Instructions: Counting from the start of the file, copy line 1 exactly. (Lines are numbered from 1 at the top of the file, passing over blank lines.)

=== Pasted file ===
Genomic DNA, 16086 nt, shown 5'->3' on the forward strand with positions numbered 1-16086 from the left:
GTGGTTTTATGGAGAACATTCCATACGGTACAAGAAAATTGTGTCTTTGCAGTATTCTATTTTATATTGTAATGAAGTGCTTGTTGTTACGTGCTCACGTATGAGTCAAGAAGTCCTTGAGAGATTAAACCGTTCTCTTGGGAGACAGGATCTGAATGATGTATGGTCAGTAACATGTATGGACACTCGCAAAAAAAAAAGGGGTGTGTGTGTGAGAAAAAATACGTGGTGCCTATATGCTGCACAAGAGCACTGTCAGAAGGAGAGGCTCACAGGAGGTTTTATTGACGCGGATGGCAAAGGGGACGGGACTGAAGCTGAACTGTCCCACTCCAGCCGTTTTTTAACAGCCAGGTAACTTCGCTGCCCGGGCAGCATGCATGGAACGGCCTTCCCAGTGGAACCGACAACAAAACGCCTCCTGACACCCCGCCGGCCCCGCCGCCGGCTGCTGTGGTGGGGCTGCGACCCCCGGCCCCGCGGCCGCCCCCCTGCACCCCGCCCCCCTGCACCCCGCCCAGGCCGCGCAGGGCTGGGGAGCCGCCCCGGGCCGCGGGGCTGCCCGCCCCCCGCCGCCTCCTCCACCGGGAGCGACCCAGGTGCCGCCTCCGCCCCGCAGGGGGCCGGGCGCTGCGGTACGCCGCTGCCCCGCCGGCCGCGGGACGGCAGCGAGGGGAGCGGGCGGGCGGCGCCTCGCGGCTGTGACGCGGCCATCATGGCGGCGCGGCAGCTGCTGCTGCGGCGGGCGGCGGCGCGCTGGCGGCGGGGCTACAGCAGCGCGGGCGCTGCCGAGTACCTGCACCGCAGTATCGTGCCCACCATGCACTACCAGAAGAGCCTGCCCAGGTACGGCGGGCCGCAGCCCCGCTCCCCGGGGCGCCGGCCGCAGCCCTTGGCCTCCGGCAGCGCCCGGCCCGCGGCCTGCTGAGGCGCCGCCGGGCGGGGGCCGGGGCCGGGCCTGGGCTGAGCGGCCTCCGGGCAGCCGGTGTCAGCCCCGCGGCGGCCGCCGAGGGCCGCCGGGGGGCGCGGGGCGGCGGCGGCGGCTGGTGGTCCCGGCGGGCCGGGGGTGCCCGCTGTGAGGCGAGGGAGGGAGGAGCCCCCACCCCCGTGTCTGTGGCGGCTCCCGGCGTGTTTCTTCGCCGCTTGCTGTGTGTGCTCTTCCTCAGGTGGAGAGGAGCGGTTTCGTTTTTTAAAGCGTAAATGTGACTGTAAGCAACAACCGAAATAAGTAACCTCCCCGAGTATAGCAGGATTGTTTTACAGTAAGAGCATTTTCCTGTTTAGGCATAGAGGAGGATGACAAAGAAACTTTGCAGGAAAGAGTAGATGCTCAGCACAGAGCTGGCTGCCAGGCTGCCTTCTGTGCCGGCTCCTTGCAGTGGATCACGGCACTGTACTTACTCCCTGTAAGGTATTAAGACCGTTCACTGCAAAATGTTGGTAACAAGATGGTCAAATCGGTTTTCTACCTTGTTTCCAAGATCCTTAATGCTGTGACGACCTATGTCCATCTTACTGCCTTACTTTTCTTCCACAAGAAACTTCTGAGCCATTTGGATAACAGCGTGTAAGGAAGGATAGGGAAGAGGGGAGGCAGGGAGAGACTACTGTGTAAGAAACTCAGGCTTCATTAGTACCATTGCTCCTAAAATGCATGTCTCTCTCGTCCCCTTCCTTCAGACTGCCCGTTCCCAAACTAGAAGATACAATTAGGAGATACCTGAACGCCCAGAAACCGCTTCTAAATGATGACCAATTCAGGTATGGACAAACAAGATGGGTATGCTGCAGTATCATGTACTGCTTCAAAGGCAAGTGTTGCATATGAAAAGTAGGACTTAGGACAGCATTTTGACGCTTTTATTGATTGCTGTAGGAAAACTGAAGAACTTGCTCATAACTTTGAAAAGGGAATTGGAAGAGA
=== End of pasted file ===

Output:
Genomic DNA, 16086 nt, shown 5'->3' on the forward strand with positions numbered 1-16086 from the left: